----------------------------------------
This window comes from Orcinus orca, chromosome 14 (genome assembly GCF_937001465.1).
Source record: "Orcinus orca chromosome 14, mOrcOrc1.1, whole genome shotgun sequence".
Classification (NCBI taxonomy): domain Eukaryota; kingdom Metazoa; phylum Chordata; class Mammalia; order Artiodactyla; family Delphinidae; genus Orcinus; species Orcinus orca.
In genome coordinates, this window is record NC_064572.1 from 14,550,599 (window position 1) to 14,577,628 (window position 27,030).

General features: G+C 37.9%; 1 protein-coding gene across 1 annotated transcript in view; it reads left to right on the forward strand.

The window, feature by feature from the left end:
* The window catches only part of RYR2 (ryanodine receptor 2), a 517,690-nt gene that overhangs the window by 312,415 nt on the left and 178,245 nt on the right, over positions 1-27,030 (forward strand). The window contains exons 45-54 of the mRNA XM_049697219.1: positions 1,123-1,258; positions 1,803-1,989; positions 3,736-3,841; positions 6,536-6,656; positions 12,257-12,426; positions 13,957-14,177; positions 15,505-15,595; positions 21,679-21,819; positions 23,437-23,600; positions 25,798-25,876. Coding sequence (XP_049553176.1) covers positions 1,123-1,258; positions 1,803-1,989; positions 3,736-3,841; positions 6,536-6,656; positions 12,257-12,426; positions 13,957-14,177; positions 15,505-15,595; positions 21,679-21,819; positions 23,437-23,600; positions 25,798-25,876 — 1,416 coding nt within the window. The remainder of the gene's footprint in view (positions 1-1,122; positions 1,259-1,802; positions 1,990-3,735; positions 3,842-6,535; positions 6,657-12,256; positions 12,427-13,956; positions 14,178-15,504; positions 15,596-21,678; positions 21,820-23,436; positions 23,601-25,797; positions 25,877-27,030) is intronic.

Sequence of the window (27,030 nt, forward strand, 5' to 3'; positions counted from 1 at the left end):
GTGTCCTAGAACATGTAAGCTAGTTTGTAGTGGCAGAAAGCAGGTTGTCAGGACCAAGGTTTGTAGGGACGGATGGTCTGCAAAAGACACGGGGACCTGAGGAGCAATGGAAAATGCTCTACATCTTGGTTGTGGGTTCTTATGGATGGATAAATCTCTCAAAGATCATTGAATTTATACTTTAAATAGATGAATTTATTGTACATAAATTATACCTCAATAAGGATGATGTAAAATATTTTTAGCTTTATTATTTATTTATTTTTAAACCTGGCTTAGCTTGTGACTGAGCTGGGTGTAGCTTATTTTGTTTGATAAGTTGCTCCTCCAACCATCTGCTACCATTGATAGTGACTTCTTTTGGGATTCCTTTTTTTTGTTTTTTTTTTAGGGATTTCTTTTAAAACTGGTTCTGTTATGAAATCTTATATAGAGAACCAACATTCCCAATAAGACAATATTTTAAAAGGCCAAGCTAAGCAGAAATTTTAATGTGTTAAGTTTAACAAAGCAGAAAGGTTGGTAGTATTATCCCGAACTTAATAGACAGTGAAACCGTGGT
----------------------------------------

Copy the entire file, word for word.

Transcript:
This window comes from Orcinus orca, chromosome 14 (genome assembly GCF_937001465.1).
Source record: "Orcinus orca chromosome 14, mOrcOrc1.1, whole genome shotgun sequence".
Classification (NCBI taxonomy): domain Eukaryota; kingdom Metazoa; phylum Chordata; class Mammalia; order Artiodactyla; family Delphinidae; genus Orcinus; species Orcinus orca.
In genome coordinates, this window is record NC_064572.1 from 14,550,599 (window position 1) to 14,577,628 (window position 27,030).

General features: G+C 37.9%; 1 protein-coding gene across 1 annotated transcript in view; it reads left to right on the forward strand.

The window, feature by feature from the left end:
* The window catches only part of RYR2 (ryanodine receptor 2), a 517,690-nt gene that overhangs the window by 312,415 nt on the left and 178,245 nt on the right, over positions 1-27,030 (forward strand). The window contains exons 45-54 of the mRNA XM_049697219.1: positions 1,123-1,258; positions 1,803-1,989; positions 3,736-3,841; positions 6,536-6,656; positions 12,257-12,426; positions 13,957-14,177; positions 15,505-15,595; positions 21,679-21,819; positions 23,437-23,600; positions 25,798-25,876. Coding sequence (XP_049553176.1) covers positions 1,123-1,258; positions 1,803-1,989; positions 3,736-3,841; positions 6,536-6,656; positions 12,257-12,426; positions 13,957-14,177; positions 15,505-15,595; positions 21,679-21,819; positions 23,437-23,600; positions 25,798-25,876 — 1,416 coding nt within the window. The remainder of the gene's footprint in view (positions 1-1,122; positions 1,259-1,802; positions 1,990-3,735; positions 3,842-6,535; positions 6,657-12,256; positions 12,427-13,956; positions 14,178-15,504; positions 15,596-21,678; positions 21,820-23,436; positions 23,601-25,797; positions 25,877-27,030) is intronic.

Sequence of the window (27,030 nt, forward strand, 5' to 3'; positions counted from 1 at the left end):
GTGTCCTAGAACATGTAAGCTAGTTTGTAGTGGCAGAAAGCAGGTTGTCAGGACCAAGGTTTGTAGGGACGGATGGTCTGCAAAAGACACGGGGACCTGAGGAGCAATGGAAAATGCTCTACATCTTGGTTGTGGGTTCTTATGGATGGATAAATCTCTCAAAGATCATTGAATTTATACTTTAAATAGATGAATTTATTGTACATAAATTATACCTCAATAAGGATGATGTAAAATATTTTTAGCTTTATTATTTATTTATTTTTAAACCTGGCTTAGCTTGTGACTGAGCTGGGTGTAGCTTATTTTGTTTGATAAGTTGCTCCTCCAACCATCTGCTACCATTGATAGTGACTTCTTTTGGGATTCCTTTTTTTTGTTTTTTTTTTAGGGATTTCTTTTAAAACTGGTTCTGTTATGAAATCTTATATAGAGAACCAACATTCCCAATAAGACAATATTTTAAAAGGCCAAGCTAAGCAGAAATTTTAATGTGTTAAGTTTAACAAAGCAGAAAGGTTGGTAGTATTATCCCGAACTTAATAGACAGTGAAACCGTGGT